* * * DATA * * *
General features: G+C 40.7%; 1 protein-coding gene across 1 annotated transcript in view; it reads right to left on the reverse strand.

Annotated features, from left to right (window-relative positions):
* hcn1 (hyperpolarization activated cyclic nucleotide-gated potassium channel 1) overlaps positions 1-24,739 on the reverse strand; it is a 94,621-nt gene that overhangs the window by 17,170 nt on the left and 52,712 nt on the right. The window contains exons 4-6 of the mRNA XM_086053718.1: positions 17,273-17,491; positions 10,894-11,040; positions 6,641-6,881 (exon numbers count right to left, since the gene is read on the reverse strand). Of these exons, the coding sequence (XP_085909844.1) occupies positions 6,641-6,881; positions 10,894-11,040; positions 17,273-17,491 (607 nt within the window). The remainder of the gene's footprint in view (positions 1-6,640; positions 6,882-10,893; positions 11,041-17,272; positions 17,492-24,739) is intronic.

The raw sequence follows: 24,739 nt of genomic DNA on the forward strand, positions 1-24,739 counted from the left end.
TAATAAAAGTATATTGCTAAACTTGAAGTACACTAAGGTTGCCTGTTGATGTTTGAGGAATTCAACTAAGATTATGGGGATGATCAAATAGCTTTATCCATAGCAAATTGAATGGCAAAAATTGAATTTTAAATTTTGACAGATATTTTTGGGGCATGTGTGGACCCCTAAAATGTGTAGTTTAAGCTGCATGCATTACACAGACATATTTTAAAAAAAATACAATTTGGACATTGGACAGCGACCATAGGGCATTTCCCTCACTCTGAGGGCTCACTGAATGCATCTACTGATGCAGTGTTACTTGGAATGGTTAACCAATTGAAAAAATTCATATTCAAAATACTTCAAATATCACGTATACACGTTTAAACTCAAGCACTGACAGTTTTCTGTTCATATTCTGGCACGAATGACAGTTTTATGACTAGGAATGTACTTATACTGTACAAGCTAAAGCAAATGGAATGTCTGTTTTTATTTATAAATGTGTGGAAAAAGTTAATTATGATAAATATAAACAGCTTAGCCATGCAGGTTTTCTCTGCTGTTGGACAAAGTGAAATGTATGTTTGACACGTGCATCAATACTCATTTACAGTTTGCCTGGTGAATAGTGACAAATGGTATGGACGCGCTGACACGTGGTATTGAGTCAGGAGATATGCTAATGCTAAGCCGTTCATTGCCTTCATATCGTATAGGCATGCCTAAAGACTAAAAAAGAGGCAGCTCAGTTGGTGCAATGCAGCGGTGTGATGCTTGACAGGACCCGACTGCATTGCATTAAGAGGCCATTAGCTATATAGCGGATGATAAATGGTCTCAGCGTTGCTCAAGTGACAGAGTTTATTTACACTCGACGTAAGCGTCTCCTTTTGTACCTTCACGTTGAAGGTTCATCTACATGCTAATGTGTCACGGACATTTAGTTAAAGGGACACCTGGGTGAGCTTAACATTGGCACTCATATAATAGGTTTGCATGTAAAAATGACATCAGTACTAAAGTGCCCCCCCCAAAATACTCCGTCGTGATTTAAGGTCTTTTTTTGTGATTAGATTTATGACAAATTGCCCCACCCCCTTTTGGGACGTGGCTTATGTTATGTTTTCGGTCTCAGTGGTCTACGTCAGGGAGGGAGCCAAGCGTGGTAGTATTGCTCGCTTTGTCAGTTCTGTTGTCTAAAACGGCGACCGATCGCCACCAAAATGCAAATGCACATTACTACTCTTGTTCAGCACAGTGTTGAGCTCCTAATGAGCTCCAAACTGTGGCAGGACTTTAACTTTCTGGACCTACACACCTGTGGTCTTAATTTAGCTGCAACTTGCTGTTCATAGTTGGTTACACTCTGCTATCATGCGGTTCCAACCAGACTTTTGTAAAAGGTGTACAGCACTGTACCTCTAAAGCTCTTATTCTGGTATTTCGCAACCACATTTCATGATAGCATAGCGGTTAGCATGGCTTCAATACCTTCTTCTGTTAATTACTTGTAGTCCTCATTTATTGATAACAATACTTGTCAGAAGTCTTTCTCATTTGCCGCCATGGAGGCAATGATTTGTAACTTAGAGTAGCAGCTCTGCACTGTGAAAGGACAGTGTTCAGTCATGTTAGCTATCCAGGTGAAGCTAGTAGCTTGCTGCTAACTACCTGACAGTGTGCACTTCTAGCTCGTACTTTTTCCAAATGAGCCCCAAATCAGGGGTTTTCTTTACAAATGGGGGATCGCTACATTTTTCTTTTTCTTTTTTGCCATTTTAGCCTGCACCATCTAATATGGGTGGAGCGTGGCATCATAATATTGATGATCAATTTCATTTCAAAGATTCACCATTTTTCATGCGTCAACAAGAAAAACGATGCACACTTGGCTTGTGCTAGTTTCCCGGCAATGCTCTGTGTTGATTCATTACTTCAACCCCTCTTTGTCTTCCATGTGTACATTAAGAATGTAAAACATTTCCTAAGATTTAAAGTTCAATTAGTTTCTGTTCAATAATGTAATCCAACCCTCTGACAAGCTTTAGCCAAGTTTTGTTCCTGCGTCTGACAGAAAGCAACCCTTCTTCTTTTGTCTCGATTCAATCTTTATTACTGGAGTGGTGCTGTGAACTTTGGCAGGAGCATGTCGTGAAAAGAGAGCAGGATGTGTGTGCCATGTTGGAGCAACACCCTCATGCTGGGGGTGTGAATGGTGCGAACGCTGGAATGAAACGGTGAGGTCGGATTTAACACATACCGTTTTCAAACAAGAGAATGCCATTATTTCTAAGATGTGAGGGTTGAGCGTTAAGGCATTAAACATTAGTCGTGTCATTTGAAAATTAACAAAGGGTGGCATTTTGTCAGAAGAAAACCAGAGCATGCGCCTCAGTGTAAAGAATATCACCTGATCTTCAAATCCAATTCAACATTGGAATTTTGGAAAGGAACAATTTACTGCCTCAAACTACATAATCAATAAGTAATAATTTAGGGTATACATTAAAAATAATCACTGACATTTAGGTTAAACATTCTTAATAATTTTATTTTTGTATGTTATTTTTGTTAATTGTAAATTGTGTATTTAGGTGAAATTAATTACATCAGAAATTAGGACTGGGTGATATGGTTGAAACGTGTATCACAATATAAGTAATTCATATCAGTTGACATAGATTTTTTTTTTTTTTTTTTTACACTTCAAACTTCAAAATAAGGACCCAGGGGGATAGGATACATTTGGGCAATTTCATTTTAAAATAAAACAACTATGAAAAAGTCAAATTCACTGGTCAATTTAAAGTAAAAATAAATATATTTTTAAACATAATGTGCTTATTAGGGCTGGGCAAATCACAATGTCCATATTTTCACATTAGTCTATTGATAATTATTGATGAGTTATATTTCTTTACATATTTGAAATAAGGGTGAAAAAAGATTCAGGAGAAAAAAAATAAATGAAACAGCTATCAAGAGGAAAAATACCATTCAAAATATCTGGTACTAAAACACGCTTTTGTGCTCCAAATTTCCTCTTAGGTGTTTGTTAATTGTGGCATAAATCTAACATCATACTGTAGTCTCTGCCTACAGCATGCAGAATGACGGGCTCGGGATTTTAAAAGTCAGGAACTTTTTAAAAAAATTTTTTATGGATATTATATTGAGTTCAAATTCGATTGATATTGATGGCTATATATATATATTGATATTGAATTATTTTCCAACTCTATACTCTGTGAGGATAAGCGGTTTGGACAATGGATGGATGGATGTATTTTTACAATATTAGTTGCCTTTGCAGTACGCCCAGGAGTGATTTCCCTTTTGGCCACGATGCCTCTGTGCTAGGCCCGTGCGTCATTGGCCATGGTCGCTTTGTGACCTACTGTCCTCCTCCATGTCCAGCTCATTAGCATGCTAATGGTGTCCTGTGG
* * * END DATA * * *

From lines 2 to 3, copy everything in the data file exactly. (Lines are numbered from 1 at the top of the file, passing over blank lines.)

Annotated features, from left to right (window-relative positions):
* hcn1 (hyperpolarization activated cyclic nucleotide-gated potassium channel 1) overlaps positions 1-24,739 on the reverse strand; it is a 94,621-nt gene that overhangs the window by 17,170 nt on the left and 52,712 nt on the right. The window contains exons 4-6 of the mRNA XM_086053718.1: positions 17,273-17,491; positions 10,894-11,040; positions 6,641-6,881 (exon numbers count right to left, since the gene is read on the reverse strand). Of these exons, the coding sequence (XP_085909844.1) occupies positions 6,641-6,881; positions 10,894-11,040; positions 17,273-17,491 (607 nt within the window). The remainder of the gene's footprint in view (positions 1-6,640; positions 6,882-10,893; positions 11,041-17,272; positions 17,492-24,739) is intronic.